If your doing 5 sets on monday, lighter squats on wed, and one set on friday, or something like that, you would be trying to do your one set on friday with more weight than you used on monday.

its important that you approach it in a systematic way, start with weights that are easy to handle. just for example, if you are capable of doing say, 300lbs for a set of 5, you might start with 225lbs for 5 sets of 5 on monday, 200lbs for 3 sets of 5 on wednesday, and then 275 for one set of 5 on friday. you could then try to increase the monday and friday weights by 10lbs 3 weeks, and the wednesday weights by 5 lbs. that would give you a PR of 305 for 5 on week 4, and depending on the person, you might be able to get 310 or 315 for 5 on week 5. if friday of week 4 feels like you just might be able to get a PR the next week, you might try dropping the monday workout back to 225 monday of week 5, and letting yourself recover a little more preparing for week 5 friday.

there are lots of options for the next cycle... for instance, you could choose to push the monday workout hard and not push your single set of 5 quite so hard. a good goal here would be to do 5 sets of 5 on monday with your previous best single set of 5. you would then start your monday workout in week one with a weight that is say 40lbs below your best single set of 5... keep the wednesday workout similar to the first cycle, and on friday simply add 5 or 10lbs to mondays weight, roughly the same weight you will try for 5 sets the next monday. given steady 10lb increases, if you started with 270lbs on monday, you should have a good chance of doing 310 for 5 sets of 5 on monday of week 5.

options for the next cycle would be to change the number of reps... say to the same number of sets but 3 reps... or you could run another 4-5 week cycle similar to the first with lower numbers for the monday workout, say this time starting with 235lbs, but trying for 320-330lbs for a single set of 5 on week 4 or 5, or you could start with lower weight and make bigger jumps if you feel your getting tired around week 3 or 4 on the previous cycles. starting lower and making bigger jumps takes some of the fatigue factor away.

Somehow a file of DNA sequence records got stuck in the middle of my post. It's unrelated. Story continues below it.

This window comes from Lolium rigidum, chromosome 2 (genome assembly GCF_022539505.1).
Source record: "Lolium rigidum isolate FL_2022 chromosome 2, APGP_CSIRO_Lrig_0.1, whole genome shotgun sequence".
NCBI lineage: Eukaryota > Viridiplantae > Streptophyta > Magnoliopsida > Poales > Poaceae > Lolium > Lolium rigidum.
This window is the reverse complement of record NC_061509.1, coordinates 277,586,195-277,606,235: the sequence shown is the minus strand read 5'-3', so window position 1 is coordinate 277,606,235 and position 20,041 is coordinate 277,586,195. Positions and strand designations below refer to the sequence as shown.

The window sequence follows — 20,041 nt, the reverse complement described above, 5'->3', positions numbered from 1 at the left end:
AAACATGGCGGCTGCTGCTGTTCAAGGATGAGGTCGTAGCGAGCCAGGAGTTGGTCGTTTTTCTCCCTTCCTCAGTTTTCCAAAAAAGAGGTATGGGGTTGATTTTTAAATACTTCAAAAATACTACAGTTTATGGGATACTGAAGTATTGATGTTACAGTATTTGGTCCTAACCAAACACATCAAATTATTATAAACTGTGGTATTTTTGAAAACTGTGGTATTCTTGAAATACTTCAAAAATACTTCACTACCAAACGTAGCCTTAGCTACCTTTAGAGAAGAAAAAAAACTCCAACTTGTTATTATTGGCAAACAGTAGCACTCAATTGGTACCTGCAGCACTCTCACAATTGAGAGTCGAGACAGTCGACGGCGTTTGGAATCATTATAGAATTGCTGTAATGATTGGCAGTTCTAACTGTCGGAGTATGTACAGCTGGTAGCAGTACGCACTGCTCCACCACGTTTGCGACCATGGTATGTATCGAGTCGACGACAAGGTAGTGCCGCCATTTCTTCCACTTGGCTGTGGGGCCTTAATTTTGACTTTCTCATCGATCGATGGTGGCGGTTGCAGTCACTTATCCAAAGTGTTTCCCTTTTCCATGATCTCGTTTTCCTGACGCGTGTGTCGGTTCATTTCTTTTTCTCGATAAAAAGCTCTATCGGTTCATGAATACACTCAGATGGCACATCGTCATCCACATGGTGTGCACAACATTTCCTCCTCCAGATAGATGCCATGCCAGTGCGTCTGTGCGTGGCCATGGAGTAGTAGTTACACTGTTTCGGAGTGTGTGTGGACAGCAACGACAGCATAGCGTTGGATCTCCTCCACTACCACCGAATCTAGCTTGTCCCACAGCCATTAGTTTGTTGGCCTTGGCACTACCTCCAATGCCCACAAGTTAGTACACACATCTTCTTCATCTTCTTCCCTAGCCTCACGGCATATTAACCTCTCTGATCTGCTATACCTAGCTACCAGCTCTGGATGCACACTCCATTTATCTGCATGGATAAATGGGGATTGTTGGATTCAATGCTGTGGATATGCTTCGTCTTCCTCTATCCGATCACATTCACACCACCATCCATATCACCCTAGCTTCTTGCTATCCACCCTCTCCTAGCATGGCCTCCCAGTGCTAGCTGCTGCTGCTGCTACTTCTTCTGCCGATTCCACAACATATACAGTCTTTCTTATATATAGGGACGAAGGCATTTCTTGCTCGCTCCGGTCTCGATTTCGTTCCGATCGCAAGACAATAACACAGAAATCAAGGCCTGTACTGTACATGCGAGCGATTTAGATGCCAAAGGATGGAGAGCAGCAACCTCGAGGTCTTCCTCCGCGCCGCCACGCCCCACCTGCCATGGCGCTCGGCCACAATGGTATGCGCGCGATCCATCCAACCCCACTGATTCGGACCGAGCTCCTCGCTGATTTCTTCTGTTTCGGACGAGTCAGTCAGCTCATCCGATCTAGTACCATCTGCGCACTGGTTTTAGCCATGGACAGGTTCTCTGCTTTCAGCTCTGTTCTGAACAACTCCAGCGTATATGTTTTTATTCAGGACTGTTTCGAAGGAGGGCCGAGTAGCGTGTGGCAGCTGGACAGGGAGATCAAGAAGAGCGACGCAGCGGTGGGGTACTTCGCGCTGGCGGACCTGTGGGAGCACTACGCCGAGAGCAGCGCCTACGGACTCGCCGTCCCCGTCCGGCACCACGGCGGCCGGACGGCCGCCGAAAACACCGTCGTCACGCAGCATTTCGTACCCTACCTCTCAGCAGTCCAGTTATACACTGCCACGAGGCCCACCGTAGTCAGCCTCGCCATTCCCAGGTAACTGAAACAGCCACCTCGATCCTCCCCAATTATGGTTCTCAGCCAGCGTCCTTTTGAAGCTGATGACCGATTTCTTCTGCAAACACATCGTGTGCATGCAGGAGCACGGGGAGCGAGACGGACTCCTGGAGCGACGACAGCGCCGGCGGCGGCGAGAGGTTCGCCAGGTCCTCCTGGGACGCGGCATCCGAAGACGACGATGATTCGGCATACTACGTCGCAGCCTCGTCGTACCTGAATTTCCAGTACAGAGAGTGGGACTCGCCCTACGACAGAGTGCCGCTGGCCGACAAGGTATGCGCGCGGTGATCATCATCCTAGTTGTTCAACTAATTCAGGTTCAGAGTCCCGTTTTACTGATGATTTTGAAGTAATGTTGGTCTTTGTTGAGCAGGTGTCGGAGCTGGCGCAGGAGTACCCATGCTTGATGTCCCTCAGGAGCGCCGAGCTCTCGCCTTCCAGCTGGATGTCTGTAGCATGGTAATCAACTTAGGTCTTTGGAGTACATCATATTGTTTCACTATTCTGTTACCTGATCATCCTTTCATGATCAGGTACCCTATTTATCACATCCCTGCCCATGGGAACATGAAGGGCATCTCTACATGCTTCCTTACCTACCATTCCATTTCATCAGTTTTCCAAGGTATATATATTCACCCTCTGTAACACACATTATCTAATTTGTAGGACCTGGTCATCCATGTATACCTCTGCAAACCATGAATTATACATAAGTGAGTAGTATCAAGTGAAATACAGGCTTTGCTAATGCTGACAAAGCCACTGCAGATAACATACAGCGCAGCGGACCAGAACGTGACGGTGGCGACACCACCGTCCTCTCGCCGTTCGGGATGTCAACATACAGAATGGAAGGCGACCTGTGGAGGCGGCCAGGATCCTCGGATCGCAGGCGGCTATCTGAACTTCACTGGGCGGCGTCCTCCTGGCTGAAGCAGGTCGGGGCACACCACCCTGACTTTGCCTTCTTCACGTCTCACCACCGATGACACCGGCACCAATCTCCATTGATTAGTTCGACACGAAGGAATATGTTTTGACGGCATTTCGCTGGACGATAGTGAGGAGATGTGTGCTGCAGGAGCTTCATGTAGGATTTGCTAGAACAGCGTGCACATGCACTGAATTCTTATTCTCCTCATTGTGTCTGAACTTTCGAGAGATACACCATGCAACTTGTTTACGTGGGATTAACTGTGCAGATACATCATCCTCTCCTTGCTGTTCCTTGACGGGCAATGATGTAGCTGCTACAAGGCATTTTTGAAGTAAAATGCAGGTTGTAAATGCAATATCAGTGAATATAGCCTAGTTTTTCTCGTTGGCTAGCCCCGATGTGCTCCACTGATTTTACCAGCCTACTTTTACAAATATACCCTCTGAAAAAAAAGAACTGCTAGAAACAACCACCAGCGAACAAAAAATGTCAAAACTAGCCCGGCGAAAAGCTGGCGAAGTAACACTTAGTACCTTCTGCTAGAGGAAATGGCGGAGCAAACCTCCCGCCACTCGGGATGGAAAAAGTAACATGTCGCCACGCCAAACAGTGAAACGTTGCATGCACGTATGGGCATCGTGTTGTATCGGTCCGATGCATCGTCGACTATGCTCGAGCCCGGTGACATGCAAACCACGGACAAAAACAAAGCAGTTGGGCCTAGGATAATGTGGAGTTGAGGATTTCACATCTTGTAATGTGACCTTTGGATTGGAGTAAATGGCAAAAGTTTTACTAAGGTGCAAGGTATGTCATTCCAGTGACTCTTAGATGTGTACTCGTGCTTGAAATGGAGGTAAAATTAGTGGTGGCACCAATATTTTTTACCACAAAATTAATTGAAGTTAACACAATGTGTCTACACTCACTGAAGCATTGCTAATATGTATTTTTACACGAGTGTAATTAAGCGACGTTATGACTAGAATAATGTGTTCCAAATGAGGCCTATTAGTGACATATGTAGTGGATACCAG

OR... two things we have done that work really well, have been to do a cycle with monday and wednesday the same, but take fridays workout and turn it into either 5 singles, or into a westside style DE day. If the friday workout is 5 singles, then you again have the choice of doing the 5 singles with a weight that is say 20lbs above mondays weight and trying to make a PR 5 sets of 5 mark at the end, or of keeping the 5 sets of 5 at a slightly lower weight than maximal, and pushing the singles up to a PR weight at the end. If you choose the second option, you can also try decreasing the number of singles each week by one, so that at week 5 you are going for a true max single. If you are doing this, increasing mondays workout by 10-15lbs for the first 3 weeks, then decreasing it by 10-15lbs a week for the last 2 weeks is a good option.

If you use the westside DE day as fridays workout, you again have several options. you can use 6 weeks as your cycle length, and do 2 of the 3 week waves that louie likes on friday, incorporating a higher weight single into each workout at the end of fridays DE work, and trying for a new max single on friday, OR you can keep the DE work fairly light, and push mondays training hard and try for a new max 5 sets of 5, or 5 sets of 3, or whatever scheme you are doing on monday.